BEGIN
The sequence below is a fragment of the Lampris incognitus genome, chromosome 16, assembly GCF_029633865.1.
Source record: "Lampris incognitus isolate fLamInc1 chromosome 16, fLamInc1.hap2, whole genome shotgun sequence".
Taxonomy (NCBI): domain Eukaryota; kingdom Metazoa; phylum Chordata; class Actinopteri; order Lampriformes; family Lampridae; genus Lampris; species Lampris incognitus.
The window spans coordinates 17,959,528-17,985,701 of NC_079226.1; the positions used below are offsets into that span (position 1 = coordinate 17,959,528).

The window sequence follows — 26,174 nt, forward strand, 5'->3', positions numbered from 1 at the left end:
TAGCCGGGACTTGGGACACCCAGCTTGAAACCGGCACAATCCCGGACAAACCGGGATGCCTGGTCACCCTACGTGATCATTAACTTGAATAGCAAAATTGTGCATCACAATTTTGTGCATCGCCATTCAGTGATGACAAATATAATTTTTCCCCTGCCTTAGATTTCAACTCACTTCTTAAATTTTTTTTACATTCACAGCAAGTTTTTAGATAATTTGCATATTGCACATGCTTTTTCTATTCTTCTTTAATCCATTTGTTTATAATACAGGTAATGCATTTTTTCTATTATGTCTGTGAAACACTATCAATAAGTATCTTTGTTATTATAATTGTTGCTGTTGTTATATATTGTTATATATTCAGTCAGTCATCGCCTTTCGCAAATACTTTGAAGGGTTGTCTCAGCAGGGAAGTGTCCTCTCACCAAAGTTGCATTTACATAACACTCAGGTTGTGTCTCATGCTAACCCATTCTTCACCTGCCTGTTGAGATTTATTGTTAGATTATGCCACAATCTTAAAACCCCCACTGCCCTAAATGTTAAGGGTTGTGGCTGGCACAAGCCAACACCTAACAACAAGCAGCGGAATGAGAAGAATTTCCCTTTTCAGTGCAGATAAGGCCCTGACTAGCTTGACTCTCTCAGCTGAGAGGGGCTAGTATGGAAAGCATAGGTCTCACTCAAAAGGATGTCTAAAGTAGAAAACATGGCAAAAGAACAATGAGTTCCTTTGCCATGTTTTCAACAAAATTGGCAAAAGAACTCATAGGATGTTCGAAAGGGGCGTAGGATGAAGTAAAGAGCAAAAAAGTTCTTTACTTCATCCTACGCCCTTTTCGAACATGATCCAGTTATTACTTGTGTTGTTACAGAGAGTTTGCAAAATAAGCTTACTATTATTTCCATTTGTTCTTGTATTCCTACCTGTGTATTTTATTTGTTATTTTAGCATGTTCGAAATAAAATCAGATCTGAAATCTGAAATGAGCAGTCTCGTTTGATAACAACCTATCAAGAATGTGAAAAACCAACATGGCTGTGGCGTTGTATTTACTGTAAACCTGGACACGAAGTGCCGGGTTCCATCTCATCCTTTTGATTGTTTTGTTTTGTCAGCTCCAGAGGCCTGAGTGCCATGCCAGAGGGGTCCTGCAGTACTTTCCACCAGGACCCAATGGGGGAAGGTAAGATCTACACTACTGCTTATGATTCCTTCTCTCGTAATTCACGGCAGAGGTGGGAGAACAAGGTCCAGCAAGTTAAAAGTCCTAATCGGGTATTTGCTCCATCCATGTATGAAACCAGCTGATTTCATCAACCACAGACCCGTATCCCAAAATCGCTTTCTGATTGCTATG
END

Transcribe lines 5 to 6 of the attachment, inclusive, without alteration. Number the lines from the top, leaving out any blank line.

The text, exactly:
The window sequence follows — 26,174 nt, forward strand, 5'->3', positions numbered from 1 at the left end:
TAGCCGGGACTTGGGACACCCAGCTTGAAACCGGCACAATCCCGGACAAACCGGGATGCCTGGTCACCCTACGTGATCATTAACTTGAATAGCAAAATTGTGCATCACAATTTTGTGCATCGCCATTCAGTGATGACAAATATAATTTTTCCCCTGCCTTAGATTTCAACTCACTTCTTAAATTTTTTTTACATTCACAGCAAGTTTTTAGATAATTTGCATATTGCACATGCTTTTTCTATTCTTCTTTAATCCATTTGTTTATAATACAGGTAATGCATTTTTTCTATTATGTCTGTGAAACACTATCAATAAGTATCTTTGTTATTATAATTGTTGCTGTTGTTATATATTGTTATATATTCAGTCAGTCATCGCCTTTCGCAAATACTTTGAAGGGTTGTCTCAGCAGGGAAGTGTCCTCTCACCAAAGTTGCATTTACATAACACTCAGGTTGTGTCTCATGCTAACCCATTCTTCACCTGCCTGTTGAGATTTATTGTTAGATTATGCCACAATCTTAAAACCCCCACTGCCCTAAATGTTAAGGGTTGTGGCTGGCACAAGCCAACACCTAACAACAAGCAGCGGAATGAGAAGAATTTCCCTTTTCAGTGCAGATAAGGCCCTGACTAGCTTGACTCTCTCAGCTGAGAGGGGCTAGTATGGAAAGCATAGGTCTCACTCAAAAGGATGTCTAAAGTAGAAAACATGGCAAAAGAACAATGAGTTCCTTTGCCATGTTTTCAACAAAATTGGCAAAAGAACTCATAGGATGTTCGAAAGGGGCGTAGGATGAAGTAAAGAGCAAAAAAGTTCTTTACTTCATCCTACGCCCTTTTCGAACATGATCCAGTTATTACTTGTGTTGTTACAGAGAGTTTGCAAAATAAGCTTACTATTATTTCCATTTGTTCTTGTATTCCTACCTGTGTATTTTATTTGTTATTTTAGCATGTTCGAAATAAAATCAGATCTGAAATCTGAAATGAGCAGTCTCGTTTGATAACAACCTATCAAGAATGTGAAAAACCAACATGGCTGTGGCGTTGTATTTACTGTAAACCTGGACACGAAGTGCCGGGTTCCATCTCATCCTTTTGATTGTTTTGTTTTGTCAGCTCCAGAGGCCTGAGTGCCATGCCAGAGGGGTCCTGCAGTACTTTCCACCAGGACCCAATGGGGGAAGGTAAGATCTACACTACTGCTTATGATTCCTTCTCTCGTAATTCACGGCAGAGGTGGGAGAACAAGGTCCAGCAAGTTAAAAGTCCTAATCGGGTATTTGCTCCATCCATGTATGAAACCAGCTGATTTCATCAACCACAGACCCGTATCCCAAAATCGCTTTCTGATTGCTATG